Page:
MAY 09, 2024 8:30 AM PDT

Novel Immunotherapy Reduces Bone Metastasis

Triple negative breast cancer (TNBC) is usually detected at later stages. Unfortunately, by this time the cancer has moved or metastasized to other tissues throughout the body. One of the most common sites of TNBC metastasis is within the bone marrow. Bone metastasis cannot be cured and is linked to high mortality rates. Although treatments for breast cancer have improved with advances in immunotherapy, and other targeted treatments, limited efficacy is still an obstacle in late-stage tumors. As a result, scientists and physicians are working to understand the inter-play between different cell types in the metastatic environment, commonly referred to as the “metastatic microenvironment”. One major obstacle includes immunosuppressive cells within the tumor and metastatic microenvironment that limit anti-tumor immune cells, known as T cells. The complex interaction between these immunosuppressive cells and T cells prevents the immune system from recognizing and killing the tumor. Consequently, the tumor progresses and metastasizes to the bone and continues to spread unless treated. Scientists and physicians and working to reduce and eventually prevent bone metastasis through different therapeutic regimens offered in the clinic.

A recent paper from Cancer Discovery, by Dr. Neta Erez, demonstrated that immunosuppressive cell targeted therapy overcomes immunotherapy resistance in bone metastatic TNBC. Dr. Erez is a Professor and Vice Dean at the Tel Aviv University in the School of Medicine. Her work focuses on the complex tumor microenvironment and how different cells interact to promote tumor growth. The goal of her lab is to understand these processes and overcome them using therapeutic approaches.

Researchers first established that T cells highly infiltrate the bone metastatic environment. Different T cell subtypes associated with immune suppression were present in the bone marrow due to other immunosuppressive cell types, particularly granulocytic myeloid-derived suppressor cells (G-MDSCs). These G-MDSCs restricted T cells from proliferating and targeting tumor cells. The team used next generation sequencing to analyze the G-MDSCs and found they have upregulated markers indicative of an immunosuppressive function. One upregulated protein found to generate suppressive G-MDSCs was IL1β. IL1β is a protein which was linked to the progression of TNBC metastasis. Erez and others next wanted to understand how G-MDSCs physically blocked T-cells from killing the tumor.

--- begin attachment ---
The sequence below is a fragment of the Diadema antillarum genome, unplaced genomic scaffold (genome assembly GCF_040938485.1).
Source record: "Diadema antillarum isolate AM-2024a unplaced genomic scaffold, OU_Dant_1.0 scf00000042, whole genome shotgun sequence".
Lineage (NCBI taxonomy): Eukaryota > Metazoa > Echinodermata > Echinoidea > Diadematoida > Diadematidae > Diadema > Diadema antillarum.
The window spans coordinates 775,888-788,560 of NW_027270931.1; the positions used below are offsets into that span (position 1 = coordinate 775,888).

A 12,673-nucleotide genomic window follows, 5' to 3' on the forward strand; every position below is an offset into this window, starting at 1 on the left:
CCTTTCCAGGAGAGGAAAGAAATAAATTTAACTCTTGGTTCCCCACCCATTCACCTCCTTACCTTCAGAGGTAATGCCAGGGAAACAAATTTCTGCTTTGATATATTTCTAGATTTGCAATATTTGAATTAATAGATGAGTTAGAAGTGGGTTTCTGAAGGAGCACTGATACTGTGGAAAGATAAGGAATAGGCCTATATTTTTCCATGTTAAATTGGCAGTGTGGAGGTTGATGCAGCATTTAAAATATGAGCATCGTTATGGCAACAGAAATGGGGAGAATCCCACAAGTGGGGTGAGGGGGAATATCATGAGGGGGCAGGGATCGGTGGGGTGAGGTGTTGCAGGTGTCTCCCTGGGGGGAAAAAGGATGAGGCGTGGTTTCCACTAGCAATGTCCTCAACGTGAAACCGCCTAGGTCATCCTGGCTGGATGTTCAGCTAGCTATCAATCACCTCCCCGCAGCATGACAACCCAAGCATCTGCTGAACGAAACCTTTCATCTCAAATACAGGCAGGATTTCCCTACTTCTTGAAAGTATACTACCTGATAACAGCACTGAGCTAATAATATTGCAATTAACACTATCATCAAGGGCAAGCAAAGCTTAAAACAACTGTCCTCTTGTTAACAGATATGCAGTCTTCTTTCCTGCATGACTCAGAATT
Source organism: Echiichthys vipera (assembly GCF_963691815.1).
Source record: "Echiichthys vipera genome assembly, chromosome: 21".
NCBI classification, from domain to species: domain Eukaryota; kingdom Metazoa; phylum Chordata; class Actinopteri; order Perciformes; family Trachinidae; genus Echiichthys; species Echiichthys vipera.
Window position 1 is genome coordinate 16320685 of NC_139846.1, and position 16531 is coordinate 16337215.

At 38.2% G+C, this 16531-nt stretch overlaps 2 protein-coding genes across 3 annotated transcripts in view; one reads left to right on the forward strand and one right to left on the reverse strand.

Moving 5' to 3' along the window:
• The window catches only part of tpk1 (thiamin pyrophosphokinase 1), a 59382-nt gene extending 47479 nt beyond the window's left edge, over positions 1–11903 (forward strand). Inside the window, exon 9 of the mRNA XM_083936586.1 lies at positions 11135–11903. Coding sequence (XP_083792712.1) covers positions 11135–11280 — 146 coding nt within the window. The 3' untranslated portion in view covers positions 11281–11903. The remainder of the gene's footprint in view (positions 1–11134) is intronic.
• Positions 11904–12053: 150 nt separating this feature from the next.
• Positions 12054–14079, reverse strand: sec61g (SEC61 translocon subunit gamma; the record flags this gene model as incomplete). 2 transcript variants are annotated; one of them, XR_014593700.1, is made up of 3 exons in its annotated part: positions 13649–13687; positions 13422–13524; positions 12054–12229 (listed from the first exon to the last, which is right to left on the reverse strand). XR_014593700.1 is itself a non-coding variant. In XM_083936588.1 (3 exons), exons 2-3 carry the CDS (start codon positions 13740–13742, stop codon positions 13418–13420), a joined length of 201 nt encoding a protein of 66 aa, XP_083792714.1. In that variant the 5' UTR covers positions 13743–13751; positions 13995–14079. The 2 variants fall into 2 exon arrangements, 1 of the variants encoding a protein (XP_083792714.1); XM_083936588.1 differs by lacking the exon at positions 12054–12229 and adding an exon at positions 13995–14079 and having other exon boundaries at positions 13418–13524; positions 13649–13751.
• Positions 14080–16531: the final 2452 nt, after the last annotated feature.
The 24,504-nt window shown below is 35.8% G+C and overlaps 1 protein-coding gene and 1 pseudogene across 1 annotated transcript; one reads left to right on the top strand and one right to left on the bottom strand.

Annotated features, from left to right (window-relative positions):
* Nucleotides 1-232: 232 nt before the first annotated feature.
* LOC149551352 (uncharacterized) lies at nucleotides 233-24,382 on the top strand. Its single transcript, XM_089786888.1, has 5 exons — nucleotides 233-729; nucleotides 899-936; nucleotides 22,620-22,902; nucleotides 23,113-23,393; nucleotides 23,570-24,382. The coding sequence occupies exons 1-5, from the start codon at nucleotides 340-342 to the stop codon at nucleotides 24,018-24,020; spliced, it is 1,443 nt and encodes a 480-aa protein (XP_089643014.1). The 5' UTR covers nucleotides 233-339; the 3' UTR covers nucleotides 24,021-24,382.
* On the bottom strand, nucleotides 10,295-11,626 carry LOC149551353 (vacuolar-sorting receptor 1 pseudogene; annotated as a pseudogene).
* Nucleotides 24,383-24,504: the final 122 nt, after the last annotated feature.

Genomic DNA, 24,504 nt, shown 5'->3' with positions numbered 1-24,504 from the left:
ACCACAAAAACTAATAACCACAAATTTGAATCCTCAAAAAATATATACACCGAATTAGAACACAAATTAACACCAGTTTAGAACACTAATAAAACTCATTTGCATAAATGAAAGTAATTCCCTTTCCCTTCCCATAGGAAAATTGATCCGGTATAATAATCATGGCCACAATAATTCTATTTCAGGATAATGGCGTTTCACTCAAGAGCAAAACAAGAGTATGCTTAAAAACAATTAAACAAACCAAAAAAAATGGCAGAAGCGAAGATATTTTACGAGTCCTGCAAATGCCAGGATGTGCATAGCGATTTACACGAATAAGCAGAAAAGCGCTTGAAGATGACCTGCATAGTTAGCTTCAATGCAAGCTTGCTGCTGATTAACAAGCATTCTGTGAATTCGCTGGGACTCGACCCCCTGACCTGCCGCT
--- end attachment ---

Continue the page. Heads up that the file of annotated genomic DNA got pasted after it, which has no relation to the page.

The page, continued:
Researchers found that markers known to bind to G-MDSCs, T cell immunoreceptor with immunoglobulin and ITIM domain (TIGIT), were highly expressed on T cells. The interaction between G-MDSCs and T cells bound with TIGIT was highly upregulated in the bone metastatic environment. Therefore, Erez and her team treated mice with TNBC bone metastasis with an antibody targeting the development of G-MDSCs (anti-IL1β) with an immune checkpoint inhibitor (anti-TIGIT). The combination of targeted therapy and immunotherapy resulted in significant reduction of bone metastasis and improved survival. Additionally, the team discovered similar patterns in human samples across different cancer models including colorectal, lung, and prostate cancer. This suggests that the combination treatment may improve overall survival in late stage TNBC. Further work must go into testing this regimen in clinical trials, but the paper clearly demonstrates the efficacy of this drug combination and the mechanism that drives bone metastasis.

Paper, Cancer Discovery, Neta Erez, Tel Aviv University

About the Author
Master's (MA/MS/Other)
Greetings! I am a predoctoral trainee in the Department of Immunology at Roswell Park Comprehensive Cancer Center. I am passionate about tumor immunology, and hope to one day become an independent principal investigator.
You May Also Like
Loading Comments...